TULALIP — “Quality of life is the core of all our actions, and the Marysville community epitomizes that,” said Caldie Rogers, president and CEO of the Greater Marysville Tulalip Chamber of Commerce, as she introduced seven of the Chamber’s nonprofit members during the “Time of Giving” Business before Hours on Friday, Nov. 22.
Chavvahn Gade of the American Cancer Society touted its annual Relay For Life events in Marysville and Everett, as well as its annual Making Strides event in Everett, as helping to raise funds for programs ranging from wigs and prosthetics for cancer patients to its free ride and 24-hour hotline services.
“Relay takes place overnight because cancer doesn’t sleep, so for that night, neither will we,” Gade said. “It’s raised hundreds of thousands of dollars in Marysville alone.”
Marysville American Legion Post 178 2nd Vice Cmdr. Jennifer Smolen welcomed the community to rent out the Post Hall and check out its recent renovations.
“We’re thrilled to be hosting the Chamber Board’s Christmas party,” Smolen said. “Every rental of our building helps support the Legion.”
Among the Legion’s local programs are ceremonies and gatherings for patriotic occasions such as Memorial Day and Veterans Day, as well as flag collection and retirement ceremonies on Sept. 11.
“We’ve partnered with the Marysville Naval Junior ROTC unit and adopted the 483rd Quartermaster unit at the Marysville Armed Forces Reserve Center,” Smolen said. “We also support Operation Comfort Warriors, which supplies aid packages to military members who are recovering from war wounds.”
Tania Siler of the Marysville Goodwill reported how their new youth aerospace program is taking students to visit Boeing and preparing them for manufacturing certification courses at Everett Community College, all while it gets its free tax preparation services ready to start shortly after the New Year.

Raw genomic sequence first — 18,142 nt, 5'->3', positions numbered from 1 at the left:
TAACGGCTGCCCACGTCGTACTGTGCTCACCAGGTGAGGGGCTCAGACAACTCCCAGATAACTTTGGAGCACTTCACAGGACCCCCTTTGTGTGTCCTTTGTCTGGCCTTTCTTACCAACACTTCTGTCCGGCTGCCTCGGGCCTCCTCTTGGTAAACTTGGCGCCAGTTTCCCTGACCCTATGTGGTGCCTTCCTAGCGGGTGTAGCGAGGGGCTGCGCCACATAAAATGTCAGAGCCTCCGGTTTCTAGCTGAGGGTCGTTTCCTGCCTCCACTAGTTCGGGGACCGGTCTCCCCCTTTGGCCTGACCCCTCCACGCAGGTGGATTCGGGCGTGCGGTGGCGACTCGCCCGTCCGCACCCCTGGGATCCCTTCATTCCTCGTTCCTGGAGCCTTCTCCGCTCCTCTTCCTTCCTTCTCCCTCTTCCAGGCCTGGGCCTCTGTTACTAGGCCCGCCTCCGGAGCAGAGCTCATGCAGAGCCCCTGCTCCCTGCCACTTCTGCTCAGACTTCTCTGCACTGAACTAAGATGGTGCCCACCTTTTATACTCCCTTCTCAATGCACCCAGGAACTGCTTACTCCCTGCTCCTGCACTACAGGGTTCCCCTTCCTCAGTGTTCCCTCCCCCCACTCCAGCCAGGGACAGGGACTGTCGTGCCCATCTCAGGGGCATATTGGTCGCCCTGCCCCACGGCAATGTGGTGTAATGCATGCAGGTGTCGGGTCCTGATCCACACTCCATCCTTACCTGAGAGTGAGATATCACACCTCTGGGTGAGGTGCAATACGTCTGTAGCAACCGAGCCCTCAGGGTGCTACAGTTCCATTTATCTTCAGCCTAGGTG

With construction on the long-awaited Marysville Historical Society museum finally underway, MHS President Ken Cage explained his group’s motivation.
“We think there’s a value in preserving the history of a town, because a town becomes a hometown to you when you get a sense of it as a place,” Cage said. “People who live in a town benefit from knowing more about it as a place.”
Lt. Dawn Apuan of the Salvation Army Everett Corps noted that the group’s Marysville branch serves a weekly hot meal for those in need at the Legion Post Hall, while the Everett Corps is responsible for a cold weather shelter and two transitional housing programs. She urged community members to look for Salvation Army collection kettles starting on Nov. 30.
Kathie Roon, co-president of Soroptimist International of Marysville, credited her group’s fall auction and spring “Junktique” with generating funds to support programs on behalf of women and girls, 90 percent of which she estimated are reinvested in the Marysville community.
“We conduct the Student of the Month program with the Kiwanis, and last year raised $17,500 in scholarships for local students,” Roon said. “We also call attention to the problem of human sex trafficking, and present potential solutions.”
Robin Warren summarized the Marysville Community Food Bank’s achievements for the year as 1,199 families served, and a growth in the “Food for Thought” weekend meal program from 18 students at its outset to 227 just in the Nov. 22-25 weekend.
“Of course, the backbone of our group is our volunteers,” said Warren, who accounted for Marysville Community Food Bank Director Dell Deierling’s absence from the Business Before Hours because “he’s working there right now.”